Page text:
The next day we arrive in the big City and land right in traffic chaos without knowing how to make it to the center. There is a huge monument to be seen towering over the city on a hill and we decide to go there and have a look if we can figure out what is where. There is a big car park and it’s full of wedding cars and freshly wedded couples with their guests. We want to take a stroll to the monument and spy a bike at one corner of the car park. It looks well worn and the front wheel is missing. We decide to have a look at it and discover an Italian number plate. A young Russian guy sits next to it and he speaks quite some good English. We learn that the bike belongs to Andrew who is on the last legs of his two year trip around the world. Another biker has taken him and the wheel into the city for repair. As soon as we mention that we are on a motorbike too and at the start of our world trip we get invited to get taken to the local bike club who will take us in and help us if we need it and we gladly take the invitation. We fetch our bike across and wait for the others to return. While we do that we get told that the monument is (another) mother of the homeland and that this hill is a memorial to the battle of Stalingrad where a lot of soldiers have lost their lives by preventing the German army from crossing the Volga and that it is a custom for the newlyweds to come here and have their pictures taken as a sign of honor to their forefathers.
While we wait a lot of people come across to have a look and take pictures of the bikes – if we had a Euro for every picture taken of Liza so far we could live of that for a moth easily. She’s an attraction everywhere we go and an icebreaker making it easy to get into contact with people even ig language fails us. She earns us lots of smiles and thumbs ups.
Finally Andrea (that’s the Italians name really – ha just changed it to Andrew for foreigners taking it as a woman’s name) and his friend come with the tyre and it is only a matter of half an hour till his bike is back to fighting form. Andrea has taken it in his head that he really needs a picture of him with his dirty clothes and oily hand and a beautiful Russian bride. The first two say no but eventually his Italian charm wins and he gets his wish. Now a load of young people arrive and beg for all sorts of pictures to be taken with the bikes and it takes another while until all of them have their photos taken and we make it into the city and eventually find the bike clubs place as well.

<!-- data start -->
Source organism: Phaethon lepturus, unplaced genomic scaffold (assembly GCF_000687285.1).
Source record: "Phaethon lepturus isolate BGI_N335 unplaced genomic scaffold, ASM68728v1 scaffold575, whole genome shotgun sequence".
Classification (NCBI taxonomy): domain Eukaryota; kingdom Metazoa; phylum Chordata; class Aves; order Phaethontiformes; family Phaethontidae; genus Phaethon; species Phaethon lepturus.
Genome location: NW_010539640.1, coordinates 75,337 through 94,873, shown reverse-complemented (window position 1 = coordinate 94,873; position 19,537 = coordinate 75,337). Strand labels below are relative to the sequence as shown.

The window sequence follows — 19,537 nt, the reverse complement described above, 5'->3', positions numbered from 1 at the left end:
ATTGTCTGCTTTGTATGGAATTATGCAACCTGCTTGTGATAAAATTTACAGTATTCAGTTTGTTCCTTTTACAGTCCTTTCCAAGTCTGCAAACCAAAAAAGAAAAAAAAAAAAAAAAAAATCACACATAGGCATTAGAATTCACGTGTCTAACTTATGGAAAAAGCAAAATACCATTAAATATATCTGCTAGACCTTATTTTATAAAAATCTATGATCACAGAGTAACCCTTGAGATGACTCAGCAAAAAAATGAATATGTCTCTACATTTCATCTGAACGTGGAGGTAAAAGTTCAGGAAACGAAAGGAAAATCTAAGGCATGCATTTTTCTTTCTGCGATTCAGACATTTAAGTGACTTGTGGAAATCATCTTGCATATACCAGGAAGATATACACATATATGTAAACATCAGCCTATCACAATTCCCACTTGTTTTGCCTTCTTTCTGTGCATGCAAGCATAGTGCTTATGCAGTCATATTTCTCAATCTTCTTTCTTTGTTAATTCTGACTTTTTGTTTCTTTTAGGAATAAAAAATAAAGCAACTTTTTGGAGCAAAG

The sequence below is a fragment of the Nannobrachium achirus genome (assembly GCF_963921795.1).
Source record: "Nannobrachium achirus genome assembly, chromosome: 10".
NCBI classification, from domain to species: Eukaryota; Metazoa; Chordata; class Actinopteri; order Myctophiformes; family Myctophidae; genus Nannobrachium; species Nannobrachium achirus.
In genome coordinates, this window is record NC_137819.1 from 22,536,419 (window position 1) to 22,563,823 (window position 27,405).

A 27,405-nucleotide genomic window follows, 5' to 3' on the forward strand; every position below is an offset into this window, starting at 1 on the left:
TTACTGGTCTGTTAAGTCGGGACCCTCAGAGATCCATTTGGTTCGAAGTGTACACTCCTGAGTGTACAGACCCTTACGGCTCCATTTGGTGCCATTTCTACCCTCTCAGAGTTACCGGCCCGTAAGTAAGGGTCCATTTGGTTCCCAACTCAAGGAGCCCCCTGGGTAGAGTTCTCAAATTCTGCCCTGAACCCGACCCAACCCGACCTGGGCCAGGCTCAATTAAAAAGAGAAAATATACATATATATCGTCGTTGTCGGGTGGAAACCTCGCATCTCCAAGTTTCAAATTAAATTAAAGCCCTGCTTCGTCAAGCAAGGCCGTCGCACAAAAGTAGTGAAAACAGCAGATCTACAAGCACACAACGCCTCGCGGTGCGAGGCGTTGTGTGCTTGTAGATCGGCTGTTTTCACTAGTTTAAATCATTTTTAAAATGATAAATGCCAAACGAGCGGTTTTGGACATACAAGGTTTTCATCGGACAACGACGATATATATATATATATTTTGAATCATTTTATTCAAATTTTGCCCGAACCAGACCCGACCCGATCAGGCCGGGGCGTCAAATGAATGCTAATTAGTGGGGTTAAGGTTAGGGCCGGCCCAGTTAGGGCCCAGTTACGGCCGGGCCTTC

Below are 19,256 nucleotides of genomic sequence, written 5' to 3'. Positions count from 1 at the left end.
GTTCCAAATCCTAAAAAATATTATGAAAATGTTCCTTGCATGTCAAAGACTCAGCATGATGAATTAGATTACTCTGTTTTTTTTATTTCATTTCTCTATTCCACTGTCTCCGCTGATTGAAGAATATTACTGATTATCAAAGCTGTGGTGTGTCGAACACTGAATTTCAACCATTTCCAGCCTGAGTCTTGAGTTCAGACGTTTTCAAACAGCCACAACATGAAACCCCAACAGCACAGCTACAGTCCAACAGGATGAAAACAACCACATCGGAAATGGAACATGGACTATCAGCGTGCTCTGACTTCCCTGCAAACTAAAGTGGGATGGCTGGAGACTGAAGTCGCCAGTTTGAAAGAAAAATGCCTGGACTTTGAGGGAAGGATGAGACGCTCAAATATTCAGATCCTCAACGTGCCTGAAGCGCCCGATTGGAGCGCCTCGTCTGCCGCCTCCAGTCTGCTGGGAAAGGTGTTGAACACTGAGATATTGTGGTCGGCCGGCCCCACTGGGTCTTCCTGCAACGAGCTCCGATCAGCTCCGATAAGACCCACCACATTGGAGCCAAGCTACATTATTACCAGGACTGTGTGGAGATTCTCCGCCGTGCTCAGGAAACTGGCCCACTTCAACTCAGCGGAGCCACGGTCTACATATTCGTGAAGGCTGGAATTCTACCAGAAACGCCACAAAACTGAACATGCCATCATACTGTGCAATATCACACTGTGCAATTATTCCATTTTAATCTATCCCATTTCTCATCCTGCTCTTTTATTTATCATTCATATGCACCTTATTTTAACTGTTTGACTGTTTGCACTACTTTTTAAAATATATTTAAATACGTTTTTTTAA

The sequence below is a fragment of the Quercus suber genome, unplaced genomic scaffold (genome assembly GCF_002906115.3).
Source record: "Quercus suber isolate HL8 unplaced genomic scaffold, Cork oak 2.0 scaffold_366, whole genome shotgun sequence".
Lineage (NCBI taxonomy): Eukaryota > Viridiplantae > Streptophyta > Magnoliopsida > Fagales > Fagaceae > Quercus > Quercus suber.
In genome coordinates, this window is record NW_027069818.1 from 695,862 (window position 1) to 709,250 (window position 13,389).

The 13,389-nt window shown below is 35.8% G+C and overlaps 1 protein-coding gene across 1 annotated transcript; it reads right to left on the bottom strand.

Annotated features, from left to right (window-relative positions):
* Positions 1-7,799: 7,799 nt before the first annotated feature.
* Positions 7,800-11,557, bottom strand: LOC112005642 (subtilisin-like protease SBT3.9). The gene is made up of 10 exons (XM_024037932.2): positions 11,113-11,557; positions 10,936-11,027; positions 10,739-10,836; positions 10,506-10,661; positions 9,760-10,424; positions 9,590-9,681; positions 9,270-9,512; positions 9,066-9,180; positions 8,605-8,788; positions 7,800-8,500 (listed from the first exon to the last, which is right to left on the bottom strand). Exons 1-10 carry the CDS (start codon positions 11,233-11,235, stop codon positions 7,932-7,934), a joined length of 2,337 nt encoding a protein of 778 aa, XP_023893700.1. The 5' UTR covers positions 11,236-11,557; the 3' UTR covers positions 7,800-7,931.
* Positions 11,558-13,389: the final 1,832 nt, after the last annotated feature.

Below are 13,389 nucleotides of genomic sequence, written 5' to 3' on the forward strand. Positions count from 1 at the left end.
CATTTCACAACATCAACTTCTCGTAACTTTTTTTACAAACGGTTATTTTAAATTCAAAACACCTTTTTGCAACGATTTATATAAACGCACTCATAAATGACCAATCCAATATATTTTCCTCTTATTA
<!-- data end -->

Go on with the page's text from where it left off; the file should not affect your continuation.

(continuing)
There are quite a few bikes in the yard, a swimming pool where Andrea and his two friends take a dip before they get back on their bikes as they want to get closer to the Georgian border today – Andrea’s next destination. We get the bosses’ bedroom and a cold Kwas ( a Russian drink made from wheat which is non alcoholic and very refreshing and becomes Kevin’s favorite drink for the next weeks. We get to take a shower and have a nosy round the place. It used to be a shop as we can still make out by an old sign at the front of the building. There are several rooms with bunk beds and most of them are taken for the night by bikers from all over the country, some are from Moscow one from Omsk and other places. We learn that bikers in Russia stick together and help each other out with all needs (be it a bed or repairs)
In the evening we get taken to a rock concert with a fire show at a place near the river where we meet even more bikers and also tre Indians on their way from India to London on two Enfields. They tell us about their trip and we learn that our first two hundred kilometers in Kazakhstan will be difficult roads – one needs something to look forward to…..
The world is full of crazy bikers !!
Back at the clubs place we have a few beers and “chut chut” (little) vodkas and the next morning we are not really ready to get back on the road. We take our time until midday to get into the spirit and then we give Igor from Omsk his wish – he has a ride on Liza with Kev in the sidecar to coach him – I take the pictures and promise Igor to send them by mail as soon as I can.
We say our farewells to most of the Volgograd bikers and then get escorted to the city center where we can finally purchase a new cooker and the promised postcard for my nieces little ones (they have put up a world map at their house and stick a postcard from every country to it we get to). Writing postcards does not seem to be a common thing in the eastern countries as we do have a lot of trouble finding them.
Now we just have to find some light bulbs for the backlight and the way out of Volgograd with the help of our new friends who also supply us with some contacts along our planned route and then we have a last Kwas on the roadside with them and it’s time to say goodbye and spasiba bolschoi ( I know this is spelled wrongly!!)
Our next goal is Astrakhan on the Russian/Kazakh border.
So the first part of our Russian adventure is brief but very enjoyable.
We are a bit stressed as the first part of our adventure is on a tight time schedule. We have to cross all of Kazakhstan and Russia and be in Mongolia by the 10th of August.
So we mostly drive from morning till night and then it’s put the tent up and hit the sack. Hopefully things will calm down a bit then and we have a bit more time.